Implementation of GPS controlled highway construction equipment.
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Implementation of GPS controlled highway construction equipment.

  • 2007-04-01

Filetype[PDF-3.16 MB]

  • English

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      Final report.
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    • Abstract:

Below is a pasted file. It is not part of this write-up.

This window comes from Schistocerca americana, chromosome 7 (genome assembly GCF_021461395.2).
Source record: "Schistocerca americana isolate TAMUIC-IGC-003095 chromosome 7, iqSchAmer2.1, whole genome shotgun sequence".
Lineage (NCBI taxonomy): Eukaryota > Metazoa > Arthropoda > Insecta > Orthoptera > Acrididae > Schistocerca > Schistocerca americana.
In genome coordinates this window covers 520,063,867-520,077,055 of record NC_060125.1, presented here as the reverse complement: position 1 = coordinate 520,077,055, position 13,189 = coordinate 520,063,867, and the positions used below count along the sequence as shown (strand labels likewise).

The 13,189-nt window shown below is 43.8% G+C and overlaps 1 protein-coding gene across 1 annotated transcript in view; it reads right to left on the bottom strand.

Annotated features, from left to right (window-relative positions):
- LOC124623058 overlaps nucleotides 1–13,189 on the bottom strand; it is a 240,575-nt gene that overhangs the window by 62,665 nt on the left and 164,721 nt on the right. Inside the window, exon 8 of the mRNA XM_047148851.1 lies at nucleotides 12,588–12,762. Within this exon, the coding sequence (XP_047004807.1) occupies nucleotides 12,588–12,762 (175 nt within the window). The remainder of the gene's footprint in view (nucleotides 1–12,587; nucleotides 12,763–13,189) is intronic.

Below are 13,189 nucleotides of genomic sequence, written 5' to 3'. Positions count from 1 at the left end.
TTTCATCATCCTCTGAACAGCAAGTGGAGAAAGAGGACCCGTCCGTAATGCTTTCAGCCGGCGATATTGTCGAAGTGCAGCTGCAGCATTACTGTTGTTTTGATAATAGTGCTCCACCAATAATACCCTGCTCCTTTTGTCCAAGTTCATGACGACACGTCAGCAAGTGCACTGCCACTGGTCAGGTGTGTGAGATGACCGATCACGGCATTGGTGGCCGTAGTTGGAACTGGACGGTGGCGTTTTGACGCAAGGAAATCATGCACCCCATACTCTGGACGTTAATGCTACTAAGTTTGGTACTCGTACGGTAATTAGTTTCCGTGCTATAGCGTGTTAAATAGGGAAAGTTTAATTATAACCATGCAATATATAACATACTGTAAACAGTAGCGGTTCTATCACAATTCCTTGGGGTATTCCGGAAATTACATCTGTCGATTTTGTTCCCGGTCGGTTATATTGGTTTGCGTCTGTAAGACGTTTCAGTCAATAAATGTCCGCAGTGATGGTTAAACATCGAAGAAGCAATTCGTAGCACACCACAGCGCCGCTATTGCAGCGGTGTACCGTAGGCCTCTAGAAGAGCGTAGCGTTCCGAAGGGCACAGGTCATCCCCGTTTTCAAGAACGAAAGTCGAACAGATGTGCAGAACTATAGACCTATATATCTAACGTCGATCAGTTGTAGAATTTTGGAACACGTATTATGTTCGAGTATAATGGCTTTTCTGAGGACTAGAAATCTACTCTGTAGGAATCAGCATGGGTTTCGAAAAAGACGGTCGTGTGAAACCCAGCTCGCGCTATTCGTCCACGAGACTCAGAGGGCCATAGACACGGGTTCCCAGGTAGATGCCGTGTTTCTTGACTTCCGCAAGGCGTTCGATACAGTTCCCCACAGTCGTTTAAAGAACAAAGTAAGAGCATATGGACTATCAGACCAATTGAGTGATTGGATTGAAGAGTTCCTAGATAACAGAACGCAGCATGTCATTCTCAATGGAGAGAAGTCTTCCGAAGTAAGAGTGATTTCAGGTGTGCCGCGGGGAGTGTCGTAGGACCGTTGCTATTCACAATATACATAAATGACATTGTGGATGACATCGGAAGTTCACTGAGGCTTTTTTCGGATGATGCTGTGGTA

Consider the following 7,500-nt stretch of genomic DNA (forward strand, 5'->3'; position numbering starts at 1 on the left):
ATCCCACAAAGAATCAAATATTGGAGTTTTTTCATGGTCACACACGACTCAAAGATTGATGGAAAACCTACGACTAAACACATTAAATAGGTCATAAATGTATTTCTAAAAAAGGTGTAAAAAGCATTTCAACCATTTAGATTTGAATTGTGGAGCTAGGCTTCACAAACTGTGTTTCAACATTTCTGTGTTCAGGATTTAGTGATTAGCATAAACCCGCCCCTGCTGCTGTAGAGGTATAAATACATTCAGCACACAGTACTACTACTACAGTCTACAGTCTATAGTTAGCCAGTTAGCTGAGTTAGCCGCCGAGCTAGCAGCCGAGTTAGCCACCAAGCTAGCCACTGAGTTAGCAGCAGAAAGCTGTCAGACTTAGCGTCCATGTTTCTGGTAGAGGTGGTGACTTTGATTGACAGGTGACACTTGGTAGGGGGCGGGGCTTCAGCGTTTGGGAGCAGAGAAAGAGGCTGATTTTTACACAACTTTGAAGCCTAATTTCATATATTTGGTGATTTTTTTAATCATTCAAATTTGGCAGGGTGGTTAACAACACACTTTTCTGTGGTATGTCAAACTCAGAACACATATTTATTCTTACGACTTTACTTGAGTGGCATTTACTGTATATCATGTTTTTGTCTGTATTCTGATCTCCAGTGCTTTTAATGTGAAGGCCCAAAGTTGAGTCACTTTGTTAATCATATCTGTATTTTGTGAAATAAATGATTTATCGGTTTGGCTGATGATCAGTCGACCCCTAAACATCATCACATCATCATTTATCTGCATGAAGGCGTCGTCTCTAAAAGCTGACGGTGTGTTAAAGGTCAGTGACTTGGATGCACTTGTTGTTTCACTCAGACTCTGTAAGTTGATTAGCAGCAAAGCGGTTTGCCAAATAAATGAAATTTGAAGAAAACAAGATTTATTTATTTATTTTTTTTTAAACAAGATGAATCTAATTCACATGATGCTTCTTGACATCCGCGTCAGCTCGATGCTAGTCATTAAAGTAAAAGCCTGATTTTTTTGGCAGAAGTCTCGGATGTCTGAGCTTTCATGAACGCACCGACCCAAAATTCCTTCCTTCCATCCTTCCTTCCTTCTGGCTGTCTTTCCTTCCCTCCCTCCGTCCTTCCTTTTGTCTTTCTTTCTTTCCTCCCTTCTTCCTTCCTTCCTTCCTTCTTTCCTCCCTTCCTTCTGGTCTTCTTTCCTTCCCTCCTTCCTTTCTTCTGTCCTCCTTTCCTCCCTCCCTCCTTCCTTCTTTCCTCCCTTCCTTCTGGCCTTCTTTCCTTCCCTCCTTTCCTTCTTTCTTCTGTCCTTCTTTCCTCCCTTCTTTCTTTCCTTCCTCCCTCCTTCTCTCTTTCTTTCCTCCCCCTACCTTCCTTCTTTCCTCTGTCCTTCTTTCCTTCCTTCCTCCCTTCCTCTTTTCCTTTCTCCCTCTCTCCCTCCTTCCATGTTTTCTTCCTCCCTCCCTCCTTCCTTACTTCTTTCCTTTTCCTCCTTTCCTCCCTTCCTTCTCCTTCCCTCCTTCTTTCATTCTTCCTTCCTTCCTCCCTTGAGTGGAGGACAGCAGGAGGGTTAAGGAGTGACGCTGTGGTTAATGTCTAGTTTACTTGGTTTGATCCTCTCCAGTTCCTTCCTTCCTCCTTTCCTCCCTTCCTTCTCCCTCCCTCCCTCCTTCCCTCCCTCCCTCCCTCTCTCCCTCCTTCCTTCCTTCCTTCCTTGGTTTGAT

dozers, motor graders, and excavators is quickly becoming common place in private sector construction because it speeds project delivery and cuts costs. Use of this technology is expanding quickly into other construction equipment areas such as pavers, milling machines, and boring machines because of the advantages it offers both contractors and owners. Some State Highway Agencies (SHA’s) have started to implement this new technology, but not without concern and reservations. There are questions about accuracy (e.g., large error margins in vertical control, multiple sources of error, and signal variability), equipment compatibility (e.g., software for making geoid corrections, receiver equipment, and antenna types), and liability issues (e.g., digital design file accuracy and integrity, construction errors, and rework). Those states that have utilized GPS equipment guidance have been reluctant to develop special technical requirements to govern GPS use because of the developing nature of this technology. Thus, most have allowed its use at the contractor’s discretion. This has resulted in contractors investing in a variety of equipment types and proprietary systems, which now complicates development and implementation of controlling specifications. The technology is somewhere on the continuum between infancy and maturity and with the rapid increase in its use, SHA’s are forced to either a) develop specifications to ensure the completed work meets standards and that all contractors are competing on a level playing field, or b) state that compliance with standards is the contractor’s responsibility and thus they are free to choose methods and techniques to achieve the end product and must live with the consequences. Given the public’s expectation that quality work will be done as quickly as possible and that the SHA is in charge, the latter approach does not seem prudent since the technology is still developing. Controlling specifications need to be developed that establish accuracy limits, define quality control, quality assurance, and verification processes, allocate risk for errors, and establish payment mechanisms. The Wisconsin Department of Transportation (WisDOT) has been a leader in providing electronic plans and thus digital plan and file transfer protocols have already been established. However, issues remain in providing fully three-dimensional design files to contractors. Also, all file transfer requirements need to be coordinated with any GPS machine guidance and control specifications. Development of these specifications will need to be done in cooperation with the contracting industry, equipment suppliers, GPS equipment suppliers, survey and layout control personnel, project designers, construction managers, and field inspectors. WisDOT would like to implement GPS guidance and control technology for grading equipment on roadway projects. Implementation requires that the technology be thoroughly investigated, specification language developed, design implementation guidance written, field inspection and control systems developed and documented, and industry acceptance gained. WisDOT is seeking assistance in all phases of the implementation process.
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